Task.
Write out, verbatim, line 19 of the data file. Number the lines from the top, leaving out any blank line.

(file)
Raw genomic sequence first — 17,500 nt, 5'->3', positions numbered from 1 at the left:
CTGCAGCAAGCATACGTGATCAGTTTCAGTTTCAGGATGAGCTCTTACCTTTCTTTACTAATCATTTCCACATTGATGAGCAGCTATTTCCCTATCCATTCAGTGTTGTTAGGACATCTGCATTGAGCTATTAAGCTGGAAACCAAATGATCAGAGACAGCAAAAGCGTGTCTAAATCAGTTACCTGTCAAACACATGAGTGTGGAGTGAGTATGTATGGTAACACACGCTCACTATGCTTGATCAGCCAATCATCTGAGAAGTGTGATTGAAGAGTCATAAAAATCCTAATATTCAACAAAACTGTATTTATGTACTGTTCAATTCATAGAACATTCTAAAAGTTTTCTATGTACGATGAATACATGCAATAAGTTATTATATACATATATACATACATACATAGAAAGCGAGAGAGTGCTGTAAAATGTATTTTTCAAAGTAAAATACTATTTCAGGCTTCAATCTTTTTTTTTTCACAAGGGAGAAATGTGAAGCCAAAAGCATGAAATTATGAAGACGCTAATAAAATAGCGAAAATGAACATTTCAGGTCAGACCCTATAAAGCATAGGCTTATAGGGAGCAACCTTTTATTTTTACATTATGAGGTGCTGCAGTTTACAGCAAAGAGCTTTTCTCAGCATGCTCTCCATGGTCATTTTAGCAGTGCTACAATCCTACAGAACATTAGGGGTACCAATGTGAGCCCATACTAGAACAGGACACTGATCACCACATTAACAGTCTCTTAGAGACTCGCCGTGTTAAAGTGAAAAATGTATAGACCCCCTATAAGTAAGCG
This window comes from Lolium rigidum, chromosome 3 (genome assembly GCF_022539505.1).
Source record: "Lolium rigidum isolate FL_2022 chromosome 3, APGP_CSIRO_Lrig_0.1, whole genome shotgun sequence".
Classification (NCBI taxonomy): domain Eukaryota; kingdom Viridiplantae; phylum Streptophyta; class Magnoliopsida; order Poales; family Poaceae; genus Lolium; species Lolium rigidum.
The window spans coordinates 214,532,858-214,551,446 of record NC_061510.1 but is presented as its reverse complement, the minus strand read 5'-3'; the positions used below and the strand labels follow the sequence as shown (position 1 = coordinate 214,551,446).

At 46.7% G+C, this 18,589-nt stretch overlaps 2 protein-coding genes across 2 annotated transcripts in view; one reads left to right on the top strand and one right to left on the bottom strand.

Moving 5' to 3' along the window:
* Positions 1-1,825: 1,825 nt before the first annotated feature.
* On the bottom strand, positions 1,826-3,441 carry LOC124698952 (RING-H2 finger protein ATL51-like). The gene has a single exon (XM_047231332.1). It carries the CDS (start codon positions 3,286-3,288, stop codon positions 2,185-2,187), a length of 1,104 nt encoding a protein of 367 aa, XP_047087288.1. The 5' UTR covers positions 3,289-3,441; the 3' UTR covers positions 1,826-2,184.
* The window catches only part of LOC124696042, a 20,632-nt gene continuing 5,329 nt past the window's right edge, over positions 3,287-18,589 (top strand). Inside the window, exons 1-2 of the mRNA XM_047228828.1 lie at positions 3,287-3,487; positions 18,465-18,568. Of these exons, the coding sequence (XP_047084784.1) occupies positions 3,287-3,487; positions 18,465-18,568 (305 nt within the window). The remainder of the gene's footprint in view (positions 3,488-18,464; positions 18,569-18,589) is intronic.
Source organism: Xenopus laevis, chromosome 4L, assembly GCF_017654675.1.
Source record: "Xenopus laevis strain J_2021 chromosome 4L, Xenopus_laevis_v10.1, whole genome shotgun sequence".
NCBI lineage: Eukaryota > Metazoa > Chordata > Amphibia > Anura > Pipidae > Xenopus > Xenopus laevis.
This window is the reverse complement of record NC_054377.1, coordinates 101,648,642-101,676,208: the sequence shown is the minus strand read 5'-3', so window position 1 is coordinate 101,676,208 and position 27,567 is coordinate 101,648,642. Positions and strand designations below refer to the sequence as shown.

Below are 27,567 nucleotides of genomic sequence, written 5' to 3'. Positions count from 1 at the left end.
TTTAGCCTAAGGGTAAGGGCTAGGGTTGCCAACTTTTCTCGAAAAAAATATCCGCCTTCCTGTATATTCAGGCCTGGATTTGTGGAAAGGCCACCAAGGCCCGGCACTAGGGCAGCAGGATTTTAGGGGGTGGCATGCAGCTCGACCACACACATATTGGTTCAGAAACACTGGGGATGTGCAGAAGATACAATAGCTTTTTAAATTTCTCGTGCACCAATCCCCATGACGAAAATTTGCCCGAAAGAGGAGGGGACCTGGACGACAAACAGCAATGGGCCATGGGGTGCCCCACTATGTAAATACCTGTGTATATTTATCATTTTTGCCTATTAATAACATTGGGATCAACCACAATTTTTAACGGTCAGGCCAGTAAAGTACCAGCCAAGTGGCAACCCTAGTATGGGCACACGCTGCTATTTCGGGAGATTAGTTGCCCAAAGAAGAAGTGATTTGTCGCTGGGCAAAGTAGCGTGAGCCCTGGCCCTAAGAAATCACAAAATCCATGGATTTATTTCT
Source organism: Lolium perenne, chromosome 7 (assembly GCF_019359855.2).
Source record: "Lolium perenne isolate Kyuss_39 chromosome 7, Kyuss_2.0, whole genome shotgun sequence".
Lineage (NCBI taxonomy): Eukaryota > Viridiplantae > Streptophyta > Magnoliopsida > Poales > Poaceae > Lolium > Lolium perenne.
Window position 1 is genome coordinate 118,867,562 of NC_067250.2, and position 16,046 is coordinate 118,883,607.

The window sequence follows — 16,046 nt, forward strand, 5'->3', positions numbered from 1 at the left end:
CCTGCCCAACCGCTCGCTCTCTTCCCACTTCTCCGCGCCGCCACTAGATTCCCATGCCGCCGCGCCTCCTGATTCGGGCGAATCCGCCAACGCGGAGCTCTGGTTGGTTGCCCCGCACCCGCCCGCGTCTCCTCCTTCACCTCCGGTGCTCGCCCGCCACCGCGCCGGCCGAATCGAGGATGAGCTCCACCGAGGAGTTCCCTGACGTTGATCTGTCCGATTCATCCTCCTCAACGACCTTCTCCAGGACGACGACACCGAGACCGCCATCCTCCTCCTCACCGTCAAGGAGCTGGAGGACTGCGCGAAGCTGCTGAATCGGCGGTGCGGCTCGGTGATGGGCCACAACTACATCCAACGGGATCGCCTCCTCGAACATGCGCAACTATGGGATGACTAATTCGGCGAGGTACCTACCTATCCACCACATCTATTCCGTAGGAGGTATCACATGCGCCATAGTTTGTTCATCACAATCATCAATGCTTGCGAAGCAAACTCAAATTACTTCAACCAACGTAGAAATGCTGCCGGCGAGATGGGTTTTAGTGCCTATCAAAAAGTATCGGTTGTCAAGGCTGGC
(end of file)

Source record: "Lolium perenne isolate Kyuss_39 chromosome 7, Kyuss_2.0, whole genome shotgun sequence".